WASHINGTON - Every new death at detention camps in northeastern Syria sparks a new wave of panic that the coronavirus pandemic is about to wreak havoc, leaving some residents to wonder aloud how soon they are going to die.
The sense of desperation and hopelessness comes from those in the camps, many of them family members of dead or captured Islamic State fighters, through accounts shared with various humanitarian groups and compiled by the International Crisis Group.
“It’s hard to breathe,” one woman in the al-Roj camp said in a text, sent to the director of Families Against Violent Extremism, a Canadian organization. ”We have heavy coughs.”
Another woman at the nearby al-Hol camp said there was not enough water for anyone to wash their hands on a regular basis, and that confusion among the camp’s residents is a constant.
“We don’t understand what is going on, so people are scared,” she said.
In other exchanges described by the International Crisis Group, women in the various camps describe long bouts of coughing or express thoughts of suicide.
Given the growing concerns about the coronavirus pandemic, few people can visit the camps. The accounts about life on the inside were shared by social media apps, texts and phone calls.
Still, there are indications that fear of the coronavirus is spreading among captured IS fighters held in a series of make-shift prisons by the U.S.-backed Syrian Democratic Forces (SDF).
Some SDF officials have suggested that a March 30 riot at the prison in al-Hasakah, which holds about 5,000 men, may have been sparked, in part, by talk of the pandemic.
Prisoners who spoke to VOA prior to the riot expressed some measure of desperation.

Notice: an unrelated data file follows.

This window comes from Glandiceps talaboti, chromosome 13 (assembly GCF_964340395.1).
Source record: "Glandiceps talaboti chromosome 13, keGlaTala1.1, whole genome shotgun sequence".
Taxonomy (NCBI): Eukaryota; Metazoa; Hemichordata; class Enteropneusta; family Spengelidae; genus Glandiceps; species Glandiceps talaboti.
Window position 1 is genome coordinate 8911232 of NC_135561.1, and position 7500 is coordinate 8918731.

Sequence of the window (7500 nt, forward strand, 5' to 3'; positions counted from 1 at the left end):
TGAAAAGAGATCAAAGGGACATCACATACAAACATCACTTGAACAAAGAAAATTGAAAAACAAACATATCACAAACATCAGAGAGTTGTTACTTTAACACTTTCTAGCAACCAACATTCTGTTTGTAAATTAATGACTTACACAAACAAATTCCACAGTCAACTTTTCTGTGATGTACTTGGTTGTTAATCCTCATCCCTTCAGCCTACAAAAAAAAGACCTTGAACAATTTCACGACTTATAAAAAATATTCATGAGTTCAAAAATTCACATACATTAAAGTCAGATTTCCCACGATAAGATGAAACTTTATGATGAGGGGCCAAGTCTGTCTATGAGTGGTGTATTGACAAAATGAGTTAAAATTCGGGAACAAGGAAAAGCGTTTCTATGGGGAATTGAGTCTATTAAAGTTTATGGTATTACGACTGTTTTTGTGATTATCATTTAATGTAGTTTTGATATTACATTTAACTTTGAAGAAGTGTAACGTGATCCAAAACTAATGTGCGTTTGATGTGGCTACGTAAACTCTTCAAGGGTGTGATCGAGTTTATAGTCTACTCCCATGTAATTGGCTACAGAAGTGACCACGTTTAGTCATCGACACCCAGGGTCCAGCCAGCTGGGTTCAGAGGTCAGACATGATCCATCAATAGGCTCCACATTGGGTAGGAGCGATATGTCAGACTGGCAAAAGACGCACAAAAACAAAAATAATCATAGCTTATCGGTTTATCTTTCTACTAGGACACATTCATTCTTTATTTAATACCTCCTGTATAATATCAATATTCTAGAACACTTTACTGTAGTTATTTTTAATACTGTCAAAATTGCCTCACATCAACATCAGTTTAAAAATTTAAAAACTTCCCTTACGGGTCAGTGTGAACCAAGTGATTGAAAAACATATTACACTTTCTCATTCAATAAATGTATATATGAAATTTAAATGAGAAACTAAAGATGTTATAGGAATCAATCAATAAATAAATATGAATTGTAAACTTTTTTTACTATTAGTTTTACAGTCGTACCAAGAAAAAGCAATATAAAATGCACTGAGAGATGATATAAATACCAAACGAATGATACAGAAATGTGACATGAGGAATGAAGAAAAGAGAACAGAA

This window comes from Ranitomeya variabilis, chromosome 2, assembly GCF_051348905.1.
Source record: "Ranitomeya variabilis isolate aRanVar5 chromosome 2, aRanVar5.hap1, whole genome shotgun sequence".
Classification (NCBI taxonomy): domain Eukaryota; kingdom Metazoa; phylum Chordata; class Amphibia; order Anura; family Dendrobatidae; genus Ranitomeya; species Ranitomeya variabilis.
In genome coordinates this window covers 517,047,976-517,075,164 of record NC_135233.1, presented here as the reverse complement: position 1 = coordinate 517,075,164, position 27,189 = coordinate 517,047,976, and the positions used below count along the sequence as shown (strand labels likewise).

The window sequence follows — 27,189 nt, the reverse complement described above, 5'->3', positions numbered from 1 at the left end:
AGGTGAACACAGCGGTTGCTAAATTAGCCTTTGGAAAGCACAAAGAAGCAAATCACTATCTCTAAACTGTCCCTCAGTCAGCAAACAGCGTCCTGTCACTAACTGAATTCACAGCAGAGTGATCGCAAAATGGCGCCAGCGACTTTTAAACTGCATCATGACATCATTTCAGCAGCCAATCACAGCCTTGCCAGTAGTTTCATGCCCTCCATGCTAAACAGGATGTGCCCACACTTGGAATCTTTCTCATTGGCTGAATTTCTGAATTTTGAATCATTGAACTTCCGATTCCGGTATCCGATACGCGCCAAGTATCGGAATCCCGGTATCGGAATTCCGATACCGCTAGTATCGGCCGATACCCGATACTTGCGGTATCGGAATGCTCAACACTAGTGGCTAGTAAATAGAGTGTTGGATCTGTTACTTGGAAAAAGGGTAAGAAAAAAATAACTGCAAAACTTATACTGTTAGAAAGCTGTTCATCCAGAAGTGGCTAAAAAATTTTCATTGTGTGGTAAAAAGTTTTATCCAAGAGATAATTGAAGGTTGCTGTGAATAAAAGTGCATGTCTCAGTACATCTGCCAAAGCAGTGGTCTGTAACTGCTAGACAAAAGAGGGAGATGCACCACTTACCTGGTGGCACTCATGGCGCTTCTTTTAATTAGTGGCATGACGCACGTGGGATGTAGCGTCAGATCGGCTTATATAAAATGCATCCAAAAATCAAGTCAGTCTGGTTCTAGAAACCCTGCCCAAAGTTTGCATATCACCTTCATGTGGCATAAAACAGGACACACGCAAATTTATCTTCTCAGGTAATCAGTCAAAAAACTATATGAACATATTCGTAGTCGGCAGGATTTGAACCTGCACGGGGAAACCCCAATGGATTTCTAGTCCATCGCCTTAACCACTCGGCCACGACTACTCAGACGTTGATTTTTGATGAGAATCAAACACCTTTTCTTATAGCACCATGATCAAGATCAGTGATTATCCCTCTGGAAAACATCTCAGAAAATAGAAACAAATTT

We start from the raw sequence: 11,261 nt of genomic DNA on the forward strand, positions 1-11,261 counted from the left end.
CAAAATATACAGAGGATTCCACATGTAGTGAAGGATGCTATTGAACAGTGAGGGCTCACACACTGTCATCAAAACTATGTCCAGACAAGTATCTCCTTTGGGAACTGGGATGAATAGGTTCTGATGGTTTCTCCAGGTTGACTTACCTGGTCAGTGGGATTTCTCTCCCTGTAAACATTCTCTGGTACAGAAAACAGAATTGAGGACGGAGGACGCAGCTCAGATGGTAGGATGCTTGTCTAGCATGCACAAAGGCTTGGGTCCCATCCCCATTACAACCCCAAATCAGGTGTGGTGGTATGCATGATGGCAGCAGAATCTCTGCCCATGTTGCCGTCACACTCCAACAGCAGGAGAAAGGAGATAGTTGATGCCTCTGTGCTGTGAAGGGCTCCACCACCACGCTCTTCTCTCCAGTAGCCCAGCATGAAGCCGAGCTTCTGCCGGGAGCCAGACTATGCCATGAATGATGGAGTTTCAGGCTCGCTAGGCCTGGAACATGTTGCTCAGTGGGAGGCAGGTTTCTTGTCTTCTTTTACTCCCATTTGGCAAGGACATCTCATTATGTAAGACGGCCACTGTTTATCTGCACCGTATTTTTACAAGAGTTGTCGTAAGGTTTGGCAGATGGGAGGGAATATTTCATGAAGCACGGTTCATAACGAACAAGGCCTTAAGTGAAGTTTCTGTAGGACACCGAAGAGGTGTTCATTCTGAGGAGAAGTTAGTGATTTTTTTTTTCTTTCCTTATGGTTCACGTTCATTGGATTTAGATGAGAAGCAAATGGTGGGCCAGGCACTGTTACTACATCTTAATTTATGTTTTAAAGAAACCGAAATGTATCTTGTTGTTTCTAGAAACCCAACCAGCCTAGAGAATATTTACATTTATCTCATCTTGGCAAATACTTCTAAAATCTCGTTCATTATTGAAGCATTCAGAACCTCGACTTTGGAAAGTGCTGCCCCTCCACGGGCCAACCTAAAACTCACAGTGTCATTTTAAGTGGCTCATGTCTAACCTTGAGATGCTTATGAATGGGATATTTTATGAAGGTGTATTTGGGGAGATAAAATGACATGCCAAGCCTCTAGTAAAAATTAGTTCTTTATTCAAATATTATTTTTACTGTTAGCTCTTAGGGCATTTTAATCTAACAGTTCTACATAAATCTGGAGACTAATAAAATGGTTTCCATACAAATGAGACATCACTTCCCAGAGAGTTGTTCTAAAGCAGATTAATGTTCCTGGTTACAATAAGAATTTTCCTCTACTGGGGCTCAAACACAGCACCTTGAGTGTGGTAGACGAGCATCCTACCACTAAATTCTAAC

“Tell us something that gives us just a little hope,” one said.
Concerns about the more than 10,000 IS prisoners and the approximately 70,000 mostly women and children in al-Hol and al-Roj camps are not new. Humanitarian groups had warned for some time that those populations were at high-risk.
“Any areas with large groups of people, such as camps and cities hosting mass gatherings, are of greater concern,” Inas Hamam, of the World Health Organization’s Cairo office, told VOA in February.
At the time, the WHO had already begun working with the United Nations and nongovernmental organizations on preparedness and response plans.
But some Western officials questioned whether such efforts would be sufficient, arguing that illicit communications and exchanges between camp residents with smugglers, IS fighters and even potential contact with Iranian-backed militia members could exacerbate the spread of the virus.
This past Friday, the U.S.-led anti-IS coalition announced it had delivered $1.2 million worth of medical supplies to the autonomous administration in northeast Syria, including latex gloves, masks, surgical kits, defibrillators and oximeters.
Still, those charged with overseeing the detention camps worry that the aid, some destined for hospitals in al-Haskah and Shahdadi, “is not sufficient.”
“We need for thousands in the camps,” Sinam Mohamad, the U.S. representative of the Syrian Democratic Council, told VOA.
Additionally, there are accusations that attempts to determine whether the coronavirus is starting to spread through the detention camps and prisons were rebuffed.
“Damascus has refused to test the samples of suspected corona (virus) which the Autonomous Administration of North and East Syria sent to them for testing,” the Rojava Information Center (RIC), a research organization connected with the SDF, alleged this past week.
The RIC also said doctors in northeast Syria still do not have access to testing machines.
As of April 5, the Syrian government in Damascus had confirmed a total of 19 coronavirus cases, and two deaths.
VOA's Heather Murdock contributed to this report.